The earliest civilization in Europe appeared on the coasts and islands of the Aegean Sea. This body of water is a branch of the Mediterranean Sea. It is bounded by the Greek mainland on the west, Asia Minor (now Turkey) on the east, and the island of Crete on the south. Here, while the rest of Europe was still in the Stone Age, the Minoan-Mycenaean peoples achieved a highly organized Bronze Age culture. Two different civilizations flourished in this region from about 3000 BC to 1000 BC. The earliest is known as Minoan, because its center at Knossos (also spelled Cnossus) on the island of Crete was the legendary home of King Minos (King Min of ancient Egypt.) The Greek invaders were still in the barbarian stage. They plundered and destroyed the Aegean cities. Gradually, as they settled and intermarried with the people they conquered, they absorbed some of the Aegean culture.


Life of the Early Wanderers

Little is known of the earliest stages of Greek settlement. The invaders probably moved southward from their pasturelands along the Danube, bringing their families and primitive goods in rough oxcarts. Along the way they grazed their herds. In the spring they stopped long enough to plant and harvest a single crop. Gradually they settled down to form communities ruled by kings and elders. The background of the two great Greek epics--the `Iliad' and the `Odyssey'--is the background of the Age of Kings. These epics depict the simple, warlike life of the early Greeks. The Achaeans had excellent weapons and sang stirring songs. Such luxuries as they possessed, however-- gorgeous robes, jewelry, elaborate metalwork --they bought from the Phoenician traders. More than 2,500 years ago African (Phoenician) mariners sailed to Mediterranean and southwestern European ports. The Phoenicians were the great merchants of ancient times. They sold rich treasures from many lands.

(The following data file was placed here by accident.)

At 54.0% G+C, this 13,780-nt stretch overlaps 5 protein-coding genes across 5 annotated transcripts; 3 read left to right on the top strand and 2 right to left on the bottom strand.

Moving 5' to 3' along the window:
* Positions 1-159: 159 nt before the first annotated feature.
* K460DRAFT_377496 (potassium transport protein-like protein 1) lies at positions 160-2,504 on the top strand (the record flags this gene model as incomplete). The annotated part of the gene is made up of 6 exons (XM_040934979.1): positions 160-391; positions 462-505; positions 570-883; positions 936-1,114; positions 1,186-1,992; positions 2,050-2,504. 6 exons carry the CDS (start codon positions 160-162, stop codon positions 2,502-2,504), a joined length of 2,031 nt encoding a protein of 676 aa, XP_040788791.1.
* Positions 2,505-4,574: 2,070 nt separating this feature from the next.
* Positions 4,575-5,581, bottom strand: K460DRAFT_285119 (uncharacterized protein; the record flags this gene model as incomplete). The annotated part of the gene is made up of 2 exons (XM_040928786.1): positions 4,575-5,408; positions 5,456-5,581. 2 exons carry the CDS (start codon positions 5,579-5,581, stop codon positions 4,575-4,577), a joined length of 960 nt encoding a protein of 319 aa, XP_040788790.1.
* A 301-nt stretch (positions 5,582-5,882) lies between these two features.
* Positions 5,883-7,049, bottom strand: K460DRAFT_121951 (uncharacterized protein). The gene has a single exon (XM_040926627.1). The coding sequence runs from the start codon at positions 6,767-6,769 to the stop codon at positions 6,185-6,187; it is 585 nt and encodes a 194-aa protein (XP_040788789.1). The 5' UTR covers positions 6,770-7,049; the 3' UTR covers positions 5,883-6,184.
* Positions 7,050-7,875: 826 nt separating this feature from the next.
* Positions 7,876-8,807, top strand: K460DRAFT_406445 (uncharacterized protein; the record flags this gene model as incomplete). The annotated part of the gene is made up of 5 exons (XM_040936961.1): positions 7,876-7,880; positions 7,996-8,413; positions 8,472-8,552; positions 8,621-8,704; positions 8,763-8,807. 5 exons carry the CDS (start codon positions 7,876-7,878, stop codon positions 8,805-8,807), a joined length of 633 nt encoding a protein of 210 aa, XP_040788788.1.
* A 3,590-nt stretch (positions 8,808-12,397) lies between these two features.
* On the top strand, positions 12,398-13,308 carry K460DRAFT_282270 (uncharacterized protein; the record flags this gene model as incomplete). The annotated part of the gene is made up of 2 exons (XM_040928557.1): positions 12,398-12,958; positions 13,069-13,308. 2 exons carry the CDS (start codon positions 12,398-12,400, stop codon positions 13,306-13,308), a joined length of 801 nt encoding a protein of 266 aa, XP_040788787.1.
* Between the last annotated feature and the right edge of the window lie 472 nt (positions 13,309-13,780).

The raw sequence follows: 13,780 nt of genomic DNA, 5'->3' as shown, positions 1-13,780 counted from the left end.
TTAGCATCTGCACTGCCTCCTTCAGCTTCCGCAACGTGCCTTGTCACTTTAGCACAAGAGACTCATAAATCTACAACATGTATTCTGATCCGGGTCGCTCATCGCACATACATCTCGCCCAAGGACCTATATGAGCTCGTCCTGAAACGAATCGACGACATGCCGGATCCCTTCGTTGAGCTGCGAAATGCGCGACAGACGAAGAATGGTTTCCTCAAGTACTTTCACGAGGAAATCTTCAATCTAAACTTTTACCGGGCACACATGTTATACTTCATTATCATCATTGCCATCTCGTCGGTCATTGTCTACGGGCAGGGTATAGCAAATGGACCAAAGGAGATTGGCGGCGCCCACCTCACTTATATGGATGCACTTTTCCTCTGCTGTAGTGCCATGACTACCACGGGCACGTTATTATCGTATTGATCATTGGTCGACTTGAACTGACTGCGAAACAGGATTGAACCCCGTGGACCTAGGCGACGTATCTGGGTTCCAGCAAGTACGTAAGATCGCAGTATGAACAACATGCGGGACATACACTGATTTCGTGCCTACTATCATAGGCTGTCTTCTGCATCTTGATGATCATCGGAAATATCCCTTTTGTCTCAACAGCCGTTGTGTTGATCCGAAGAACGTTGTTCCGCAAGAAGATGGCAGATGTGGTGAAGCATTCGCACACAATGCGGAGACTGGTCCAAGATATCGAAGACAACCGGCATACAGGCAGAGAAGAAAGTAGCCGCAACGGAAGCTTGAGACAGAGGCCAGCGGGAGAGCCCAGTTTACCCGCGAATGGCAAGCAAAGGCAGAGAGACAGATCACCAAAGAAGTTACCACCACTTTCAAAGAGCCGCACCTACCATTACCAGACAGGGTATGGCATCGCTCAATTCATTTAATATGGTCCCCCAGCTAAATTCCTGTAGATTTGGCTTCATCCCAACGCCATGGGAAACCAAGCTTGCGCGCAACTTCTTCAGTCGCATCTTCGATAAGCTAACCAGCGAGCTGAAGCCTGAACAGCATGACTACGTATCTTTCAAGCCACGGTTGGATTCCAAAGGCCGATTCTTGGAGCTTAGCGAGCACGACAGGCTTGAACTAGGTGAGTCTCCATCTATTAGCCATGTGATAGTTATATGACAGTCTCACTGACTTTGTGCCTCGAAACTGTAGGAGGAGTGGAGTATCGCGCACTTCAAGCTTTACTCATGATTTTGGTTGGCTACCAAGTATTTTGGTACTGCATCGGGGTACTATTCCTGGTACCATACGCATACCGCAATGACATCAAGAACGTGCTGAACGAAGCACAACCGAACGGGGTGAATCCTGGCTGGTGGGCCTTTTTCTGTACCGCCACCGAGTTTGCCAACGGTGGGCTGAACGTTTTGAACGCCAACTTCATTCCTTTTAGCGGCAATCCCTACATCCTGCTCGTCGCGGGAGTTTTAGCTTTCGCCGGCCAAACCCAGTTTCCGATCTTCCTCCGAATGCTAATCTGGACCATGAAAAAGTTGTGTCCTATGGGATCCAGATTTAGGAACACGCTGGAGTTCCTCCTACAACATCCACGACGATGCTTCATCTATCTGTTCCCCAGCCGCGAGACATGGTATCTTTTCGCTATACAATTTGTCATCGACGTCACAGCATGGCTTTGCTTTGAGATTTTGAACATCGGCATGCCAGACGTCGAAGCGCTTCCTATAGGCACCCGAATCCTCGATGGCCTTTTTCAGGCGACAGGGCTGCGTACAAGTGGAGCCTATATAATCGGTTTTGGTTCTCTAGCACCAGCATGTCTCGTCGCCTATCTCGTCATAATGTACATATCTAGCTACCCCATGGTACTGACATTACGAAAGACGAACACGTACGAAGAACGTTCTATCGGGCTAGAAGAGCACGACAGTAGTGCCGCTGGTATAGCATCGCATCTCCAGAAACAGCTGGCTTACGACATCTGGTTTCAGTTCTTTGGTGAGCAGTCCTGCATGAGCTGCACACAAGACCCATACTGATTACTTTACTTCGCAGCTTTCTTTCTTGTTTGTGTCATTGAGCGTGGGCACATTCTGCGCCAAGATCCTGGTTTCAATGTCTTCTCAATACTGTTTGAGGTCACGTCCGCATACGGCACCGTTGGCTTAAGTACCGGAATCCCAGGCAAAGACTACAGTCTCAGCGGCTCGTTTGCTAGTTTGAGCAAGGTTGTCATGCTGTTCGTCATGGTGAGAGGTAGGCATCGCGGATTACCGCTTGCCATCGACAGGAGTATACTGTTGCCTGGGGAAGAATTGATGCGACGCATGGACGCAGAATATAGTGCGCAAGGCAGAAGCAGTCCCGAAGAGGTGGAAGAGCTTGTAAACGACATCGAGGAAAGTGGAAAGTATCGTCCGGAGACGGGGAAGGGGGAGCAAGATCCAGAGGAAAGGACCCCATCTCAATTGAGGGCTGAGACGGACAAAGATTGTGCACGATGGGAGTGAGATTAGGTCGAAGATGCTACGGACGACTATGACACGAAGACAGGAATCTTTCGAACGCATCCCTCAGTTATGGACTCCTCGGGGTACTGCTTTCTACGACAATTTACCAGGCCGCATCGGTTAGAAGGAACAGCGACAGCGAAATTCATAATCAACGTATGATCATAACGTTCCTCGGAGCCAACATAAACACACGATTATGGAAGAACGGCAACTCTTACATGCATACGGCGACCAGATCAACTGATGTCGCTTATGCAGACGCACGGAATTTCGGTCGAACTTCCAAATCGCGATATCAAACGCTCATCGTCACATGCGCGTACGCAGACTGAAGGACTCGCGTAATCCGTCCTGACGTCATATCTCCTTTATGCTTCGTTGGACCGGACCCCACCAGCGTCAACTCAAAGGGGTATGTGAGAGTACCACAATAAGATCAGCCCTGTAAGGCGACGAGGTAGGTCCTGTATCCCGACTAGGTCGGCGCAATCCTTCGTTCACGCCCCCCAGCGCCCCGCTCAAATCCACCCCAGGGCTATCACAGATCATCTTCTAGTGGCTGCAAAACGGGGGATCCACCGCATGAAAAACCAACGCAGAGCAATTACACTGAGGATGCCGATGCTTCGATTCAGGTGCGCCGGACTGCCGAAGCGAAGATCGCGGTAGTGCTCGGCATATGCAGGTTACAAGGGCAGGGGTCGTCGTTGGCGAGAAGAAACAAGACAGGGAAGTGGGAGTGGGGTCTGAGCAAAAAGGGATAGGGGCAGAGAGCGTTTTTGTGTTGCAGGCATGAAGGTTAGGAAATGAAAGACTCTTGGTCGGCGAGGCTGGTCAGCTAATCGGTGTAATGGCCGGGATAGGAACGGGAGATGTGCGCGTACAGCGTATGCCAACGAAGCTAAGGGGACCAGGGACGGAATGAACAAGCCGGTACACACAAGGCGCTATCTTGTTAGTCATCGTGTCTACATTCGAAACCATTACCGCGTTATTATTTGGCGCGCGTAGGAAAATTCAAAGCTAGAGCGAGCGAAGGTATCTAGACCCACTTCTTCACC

The Greek City-States and Their Colonies

The `Iliad' tells how Greeks from many city-states-- among them, Sparta, Athens, Thebes, and Argos-- joined forces to fight their common foe Troy in Asia Minor. In historical times the Greek city-states were again able to combine when the power of Persia threatened them. However, ancient Greece never became a nation. The only patriotism the ancient Greek knew was loyalty to his city. This seems particularly strange today, as the cities were very small. Athens was probably the only Greek city-state with more than 20,000 citizens.

Just as Europe, unlike North America, is divided into many small nations rather than a few large political units, so ancient Greece was divided into many small city-states. Sometimes the Greek city-states were separated by mountain ranges. Often, however, a single plain contained several city-states, each surrounding its acropolis, or citadel. These flat-topped, inaccessible rocks or mounds are characteristic of Greece and were first used as places of refuge. From the Corinthian isthmus rose the lofty acrocorinthus, from Attica the Acropolis of Athens, from the plain of Argolis the mound of Tiryns, and, loftier still, the Larissa of Argos. On these rocks the Greek cities built their temples and their king's palace, and their houses clustered about the base.